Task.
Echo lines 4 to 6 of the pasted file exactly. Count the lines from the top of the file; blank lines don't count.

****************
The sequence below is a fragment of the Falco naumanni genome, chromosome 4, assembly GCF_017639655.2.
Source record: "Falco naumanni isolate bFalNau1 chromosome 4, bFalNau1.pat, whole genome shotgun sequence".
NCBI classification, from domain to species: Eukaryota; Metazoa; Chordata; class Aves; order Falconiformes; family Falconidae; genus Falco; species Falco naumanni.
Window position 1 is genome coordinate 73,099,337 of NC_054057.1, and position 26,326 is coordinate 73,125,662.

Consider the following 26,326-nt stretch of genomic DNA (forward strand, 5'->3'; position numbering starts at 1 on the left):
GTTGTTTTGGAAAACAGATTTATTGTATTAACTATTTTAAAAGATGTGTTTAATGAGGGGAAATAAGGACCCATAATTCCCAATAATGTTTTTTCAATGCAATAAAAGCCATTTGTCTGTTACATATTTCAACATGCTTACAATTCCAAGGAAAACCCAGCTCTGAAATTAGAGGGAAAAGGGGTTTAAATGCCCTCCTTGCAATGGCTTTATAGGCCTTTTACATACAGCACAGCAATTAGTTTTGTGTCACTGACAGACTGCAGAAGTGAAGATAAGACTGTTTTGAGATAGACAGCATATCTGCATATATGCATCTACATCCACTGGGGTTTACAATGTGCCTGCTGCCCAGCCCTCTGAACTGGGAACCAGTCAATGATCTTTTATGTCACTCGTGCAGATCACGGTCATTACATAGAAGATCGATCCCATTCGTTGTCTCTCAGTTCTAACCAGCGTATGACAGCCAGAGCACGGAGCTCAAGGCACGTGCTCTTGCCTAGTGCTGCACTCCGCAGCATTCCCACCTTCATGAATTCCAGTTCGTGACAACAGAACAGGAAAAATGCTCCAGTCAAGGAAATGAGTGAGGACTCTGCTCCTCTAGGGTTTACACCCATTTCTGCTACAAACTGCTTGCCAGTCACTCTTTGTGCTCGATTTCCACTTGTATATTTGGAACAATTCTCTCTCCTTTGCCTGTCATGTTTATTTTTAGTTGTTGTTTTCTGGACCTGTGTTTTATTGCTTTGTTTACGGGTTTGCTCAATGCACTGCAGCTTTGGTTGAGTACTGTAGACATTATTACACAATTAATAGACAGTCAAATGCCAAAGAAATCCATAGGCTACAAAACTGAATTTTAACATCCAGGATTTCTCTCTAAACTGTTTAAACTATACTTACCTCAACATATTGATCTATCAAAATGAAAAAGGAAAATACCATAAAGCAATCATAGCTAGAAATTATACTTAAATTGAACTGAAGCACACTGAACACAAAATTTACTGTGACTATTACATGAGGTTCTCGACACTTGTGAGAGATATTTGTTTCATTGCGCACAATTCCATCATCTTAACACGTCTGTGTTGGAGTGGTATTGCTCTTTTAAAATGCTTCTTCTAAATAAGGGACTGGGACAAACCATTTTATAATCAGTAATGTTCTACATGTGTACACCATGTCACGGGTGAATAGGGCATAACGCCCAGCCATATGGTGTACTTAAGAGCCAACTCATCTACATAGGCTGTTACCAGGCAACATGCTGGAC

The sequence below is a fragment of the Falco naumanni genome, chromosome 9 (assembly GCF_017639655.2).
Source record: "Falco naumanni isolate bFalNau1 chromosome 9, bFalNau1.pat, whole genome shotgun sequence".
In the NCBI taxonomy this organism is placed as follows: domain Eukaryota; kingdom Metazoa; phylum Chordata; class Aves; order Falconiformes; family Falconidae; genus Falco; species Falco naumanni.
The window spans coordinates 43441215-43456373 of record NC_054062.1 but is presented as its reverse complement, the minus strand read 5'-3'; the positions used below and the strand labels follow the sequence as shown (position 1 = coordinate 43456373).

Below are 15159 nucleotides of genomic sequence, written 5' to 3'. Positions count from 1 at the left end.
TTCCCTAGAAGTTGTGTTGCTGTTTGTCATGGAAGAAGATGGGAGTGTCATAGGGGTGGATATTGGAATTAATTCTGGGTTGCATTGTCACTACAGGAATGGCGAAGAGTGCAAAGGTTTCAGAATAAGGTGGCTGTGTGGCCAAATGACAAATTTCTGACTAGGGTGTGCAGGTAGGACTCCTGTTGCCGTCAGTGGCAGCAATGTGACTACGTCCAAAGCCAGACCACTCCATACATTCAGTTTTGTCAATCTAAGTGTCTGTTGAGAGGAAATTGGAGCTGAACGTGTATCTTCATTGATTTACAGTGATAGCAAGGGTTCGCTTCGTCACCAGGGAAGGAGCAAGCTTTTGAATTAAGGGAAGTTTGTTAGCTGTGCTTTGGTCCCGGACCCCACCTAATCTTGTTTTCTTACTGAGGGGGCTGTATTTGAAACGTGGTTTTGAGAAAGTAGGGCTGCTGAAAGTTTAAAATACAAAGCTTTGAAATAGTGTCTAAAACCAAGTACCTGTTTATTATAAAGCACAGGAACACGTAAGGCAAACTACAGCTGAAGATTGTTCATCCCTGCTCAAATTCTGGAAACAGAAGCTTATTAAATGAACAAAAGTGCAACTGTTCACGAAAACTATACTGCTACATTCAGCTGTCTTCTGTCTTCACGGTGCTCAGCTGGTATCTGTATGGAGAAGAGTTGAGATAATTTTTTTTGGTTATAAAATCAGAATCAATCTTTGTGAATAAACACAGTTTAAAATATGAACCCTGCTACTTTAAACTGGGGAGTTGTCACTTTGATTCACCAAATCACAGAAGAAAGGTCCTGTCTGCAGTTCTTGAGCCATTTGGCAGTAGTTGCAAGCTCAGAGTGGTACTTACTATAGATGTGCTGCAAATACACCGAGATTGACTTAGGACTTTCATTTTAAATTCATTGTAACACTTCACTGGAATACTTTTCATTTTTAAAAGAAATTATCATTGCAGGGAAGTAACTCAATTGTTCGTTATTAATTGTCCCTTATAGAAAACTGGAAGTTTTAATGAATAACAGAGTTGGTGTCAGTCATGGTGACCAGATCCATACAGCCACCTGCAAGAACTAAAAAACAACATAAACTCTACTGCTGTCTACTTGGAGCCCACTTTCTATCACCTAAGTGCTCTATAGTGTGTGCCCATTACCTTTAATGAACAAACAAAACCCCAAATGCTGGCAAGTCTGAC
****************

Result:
Window position 1 is genome coordinate 73,099,337 of NC_054057.1, and position 26,326 is coordinate 73,125,662.

Consider the following 26,326-nt stretch of genomic DNA (forward strand, 5'->3'; position numbering starts at 1 on the left):
GTTGTTTTGGAAAACAGATTTATTGTATTAACTATTTTAAAAGATGTGTTTAATGAGGGGAAATAAGGACCCATAATTCCCAATAATGTTTTTTCAATGCAATAAAAGCCATTTGTCTGTTACATATTTCAACATGCTTACAATTCCAAGGAAAACCCAGCTCTGAAATTAGAGGGAAAAGGGGTTTAAATGCCCTCCTTGCAATGGCTTTATAGGCCTTTTACATACAGCACAGCAATTAGTTTTGTGTCACTGACAGACTGCAGAAGTGAAGATAAGACTGTTTTGAGATAGACAGCATATCTGCATATATGCATCTACATCCACTGGGGTTTACAATGTGCCTGCTGCCCAGCCCTCTGAACTGGGAACCAGTCAATGATCTTTTATGTCACTCGTGCAGATCACGGTCATTACATAGAAGATCGATCCCATTCGTTGTCTCTCAGTTCTAACCAGCGTATGACAGCCAGAGCACGGAGCTCAAGGCACGTGCTCTTGCCTAGTGCTGCACTCCGCAGCATTCCCACCTTCATGAATTCCAGTTCGTGACAACAGAACAGGAAAAATGCTCCAGTCAAGGAAATGAGTGAGGACTCTGCTCCTCTAGGGTTTACACCCATTTCTGCTACAAACTGCTTGCCAGTCACTCTTTGTGCTCGATTTCCACTTGTATATTTGGAACAATTCTCTCTCCTTTGCCTGTCATGTTTATTTTTAGTTGTTGTTTTCTGGACCTGTGTTTTATTGCTTTGTTTACGGGTTTGCTCAATGCACTGCAGCTTTGGTTGAGTACTGTAGACATTATTACACAATTAATAGACAGTCAAATGCCAAAGAAATCCATAGGCTACAAAACTGAATTTTAACATCCAGGATTTCTCTCTAAACTGTTTAAACTATACTTACCTCAACATATTGATCTATCAAAATGAAAAAGGAAAATACCATAAAGCAATCATAGCTAGAAATTATACTTAAATTGAACTGAAGCACACTGAACACAAAATTTACTGTGACTATTACATGAGGTTCTCGACACTTGTGAGAGATATTTGTTTCATTGCGCACAATTCCATCATCTTAACACGTCTGTGTTGGAGTGGTATTGCTCTTTTAAAATGCTTCTTCTAAATAAGGGACTGGGACAAACCATTTTATAATCAGTAATGTTCTACATGTGTACACCATGTCACGGGTGAATAGGGCATAACGCCCAGCCATATGGTGTACTTAAGAGCCAACTCATCTACATAGGCTGTTACCAGGCAACATGCTGGAC